Floating down the second-largest human-made lake in the world, sharing stories through the night.
23.01.2017 - 25.01.2017 30 °C
Slowly floating down the second-largest human-made lake in the world is a relatively lax affair. The bar is loaded with beers, the captain walks around to greet the passengers, and the big-shot yam trader is sleeping on a foam mattress on the upper deck. Africa is – as always – full of surprises. Also surprisingly, the ferry, MV Yapei Queen, had gotten a new engine. The 430 km used to take anywhere between 36 and 60 hours – now the journey takes 30 hours sharp. Dare I say; it’s not very African of them.
30 hours is still a lot longer than the 10 hours the same distance would take in the bus. But after months of road travel, the alternative of travelling by the Yapei Queen was an unmissable opportunity for covering some distance with comforts not found on even the best of roads here in West Africa. The buses don't have a bar. Nor does most of them have A/C. And none of them has two first class cabins with bunk beds, one of which Bo and I managed to secure by booking a few days ahead. Otherwise, we would have shared the upper deck with the yam-trader. I know, but after ten months here, I’m happy that I don’t have to rough it all the time.
I’ve always liked to travel slowly, and the fact that we ‘only’ used 30 hours was almost too short. We left Akosombo, on the lake’s southern extremity, at 7 pm. Monday and arrived a Yeji in the north at 1 am. Wednesday. Only having one full day to enjoy the ride seemed almost too short. Especially, because sailing down the lake, big as a small ocean, was peaceful bliss. No wind, no waves. Just a mirror-like surface. Just for the sake of giving you an idea I've made a rather primitive map showing the trip. anyone really interested in boats, timetables or geography will probably have to look up the lake... Then again, few probably are...
The Harmattan wind – a meteorological phenomenon where strong trade winds blow dust from the Sahara down over most of West Africa, for months at a time, between November and February – was lying like a blanket of foggy dust on the rugged shores. We almost felt like sailing through a thick soup, perfectly isolated from the rest of Africa. From the rest of the world.
Bo and I used the evenings sipping beers on the upper deck with a couple of other pale travellers. Sharing travel stories and comparing destinations long through the night. My 30 years of age and 88 countries travelled made me both the youngest and least travelled of our group. Let’s just say; the stories weren’t boring.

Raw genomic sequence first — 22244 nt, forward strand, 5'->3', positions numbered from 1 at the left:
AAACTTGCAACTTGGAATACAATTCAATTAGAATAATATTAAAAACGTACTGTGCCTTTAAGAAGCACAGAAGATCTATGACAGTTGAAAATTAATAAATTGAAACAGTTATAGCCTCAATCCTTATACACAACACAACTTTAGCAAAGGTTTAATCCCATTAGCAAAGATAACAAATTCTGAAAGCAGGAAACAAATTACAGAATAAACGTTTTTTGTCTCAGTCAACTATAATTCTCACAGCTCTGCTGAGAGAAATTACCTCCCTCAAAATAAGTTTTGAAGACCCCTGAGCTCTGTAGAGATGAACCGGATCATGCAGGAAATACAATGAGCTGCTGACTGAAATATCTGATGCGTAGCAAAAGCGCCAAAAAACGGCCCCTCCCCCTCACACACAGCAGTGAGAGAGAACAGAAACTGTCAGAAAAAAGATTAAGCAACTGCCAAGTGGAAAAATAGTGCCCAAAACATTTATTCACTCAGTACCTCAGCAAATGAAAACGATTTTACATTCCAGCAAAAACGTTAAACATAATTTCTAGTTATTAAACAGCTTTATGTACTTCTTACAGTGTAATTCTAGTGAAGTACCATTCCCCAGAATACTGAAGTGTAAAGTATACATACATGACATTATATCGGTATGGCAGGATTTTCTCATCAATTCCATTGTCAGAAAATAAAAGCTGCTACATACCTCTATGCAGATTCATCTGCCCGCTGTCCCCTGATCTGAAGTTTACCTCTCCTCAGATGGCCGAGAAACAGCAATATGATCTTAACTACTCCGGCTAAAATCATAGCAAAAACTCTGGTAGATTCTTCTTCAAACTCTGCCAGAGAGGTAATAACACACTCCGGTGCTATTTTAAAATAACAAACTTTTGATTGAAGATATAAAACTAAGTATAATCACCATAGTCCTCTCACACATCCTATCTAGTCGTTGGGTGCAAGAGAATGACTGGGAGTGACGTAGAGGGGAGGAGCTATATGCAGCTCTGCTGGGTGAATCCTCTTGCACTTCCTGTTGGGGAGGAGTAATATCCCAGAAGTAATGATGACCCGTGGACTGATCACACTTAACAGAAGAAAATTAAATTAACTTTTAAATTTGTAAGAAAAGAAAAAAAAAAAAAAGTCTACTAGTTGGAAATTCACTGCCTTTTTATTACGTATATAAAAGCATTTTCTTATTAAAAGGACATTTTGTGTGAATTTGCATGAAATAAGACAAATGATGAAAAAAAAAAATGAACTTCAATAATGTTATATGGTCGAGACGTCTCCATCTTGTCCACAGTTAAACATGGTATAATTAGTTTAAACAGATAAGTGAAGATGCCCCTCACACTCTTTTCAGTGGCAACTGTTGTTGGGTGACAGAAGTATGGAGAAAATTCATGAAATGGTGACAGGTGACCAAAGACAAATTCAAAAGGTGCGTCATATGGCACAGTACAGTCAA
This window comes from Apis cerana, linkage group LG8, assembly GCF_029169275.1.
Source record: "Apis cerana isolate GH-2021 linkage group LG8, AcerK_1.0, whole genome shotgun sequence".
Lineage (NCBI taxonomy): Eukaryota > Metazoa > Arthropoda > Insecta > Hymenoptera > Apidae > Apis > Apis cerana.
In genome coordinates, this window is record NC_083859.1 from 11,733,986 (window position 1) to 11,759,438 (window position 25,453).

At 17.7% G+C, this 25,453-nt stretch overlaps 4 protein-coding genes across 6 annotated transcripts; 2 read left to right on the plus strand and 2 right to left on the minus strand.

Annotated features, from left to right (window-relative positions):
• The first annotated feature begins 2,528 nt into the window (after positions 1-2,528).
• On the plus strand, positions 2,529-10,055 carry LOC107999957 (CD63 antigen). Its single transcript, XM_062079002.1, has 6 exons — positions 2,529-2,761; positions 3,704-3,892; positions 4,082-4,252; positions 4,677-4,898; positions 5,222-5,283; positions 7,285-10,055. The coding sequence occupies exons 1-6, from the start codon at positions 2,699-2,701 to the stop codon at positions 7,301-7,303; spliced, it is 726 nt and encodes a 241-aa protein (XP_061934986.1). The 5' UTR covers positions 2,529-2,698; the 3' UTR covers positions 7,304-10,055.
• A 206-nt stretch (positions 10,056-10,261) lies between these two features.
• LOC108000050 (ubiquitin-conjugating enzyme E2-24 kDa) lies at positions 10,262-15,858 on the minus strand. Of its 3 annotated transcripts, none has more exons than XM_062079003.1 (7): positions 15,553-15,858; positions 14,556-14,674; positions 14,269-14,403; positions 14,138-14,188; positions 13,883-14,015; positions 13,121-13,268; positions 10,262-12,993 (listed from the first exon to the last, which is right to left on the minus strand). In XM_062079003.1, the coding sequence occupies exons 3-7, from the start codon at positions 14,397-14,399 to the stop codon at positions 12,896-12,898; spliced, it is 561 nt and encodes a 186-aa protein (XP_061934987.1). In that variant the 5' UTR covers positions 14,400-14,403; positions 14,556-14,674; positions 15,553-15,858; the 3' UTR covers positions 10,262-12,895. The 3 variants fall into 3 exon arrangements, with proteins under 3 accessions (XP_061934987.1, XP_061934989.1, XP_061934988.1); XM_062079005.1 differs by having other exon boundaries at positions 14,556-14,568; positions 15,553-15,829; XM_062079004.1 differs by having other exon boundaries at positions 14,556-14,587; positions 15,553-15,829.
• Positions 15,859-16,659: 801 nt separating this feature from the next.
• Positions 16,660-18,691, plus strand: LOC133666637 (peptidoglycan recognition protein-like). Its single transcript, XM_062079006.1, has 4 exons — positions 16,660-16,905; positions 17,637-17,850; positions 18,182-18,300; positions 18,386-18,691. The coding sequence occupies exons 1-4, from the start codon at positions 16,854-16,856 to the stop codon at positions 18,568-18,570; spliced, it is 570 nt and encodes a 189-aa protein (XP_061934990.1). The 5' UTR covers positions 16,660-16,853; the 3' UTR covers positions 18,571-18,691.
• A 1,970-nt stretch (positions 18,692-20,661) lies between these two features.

Arriving in the small port of Yeji at 1 am wasn’t optimal – to put it mildly. Certainly not because we needed to cross to the lake’s opposite shore 7:30 that morning to catch the one daily bus leaning from the even smaller Old Makongo on the other side. The captain was kind enough to let us stay in our cabin until 4 am, but didn’t tell us that the ferry would sail out at that exact time. So when a shipmate knocked on our door at 3:58, yelling, "we’re moving!" we weren’t ready at all. Five minutes later, we’re running off the boat, hoping we haven’t left anything behind. No matter now. Less than twenty seconds after our feet touched the harbour’s dirt, the Yapei Queen pulls off and leaves us in the dark.
The port – no more than a long pier made of dirt and rocks – is pitch black. A few stalls make a small harbour market, with a few traders sleeping on benches and a transistor radio playing reggae. A little wooden cart is standing off to one side. As we have been told that the small boat that makes the 5 km crossing to the other shore also leaves from here, we simply decided to nap on that wooden cart until daybreak woke us up a few hours later.
The short crossing only took an hour, and our bus showed up at 9.00 but didn’t leave town until a little past 11 because of no particular reason. From there we had a four-hour dusty and bumpy ride on Ghana’s northern roads until we arrived in Tamale, the main city of the north. To be honest, we quickly began to miss the tranquil life onboard the Yapei Queen...
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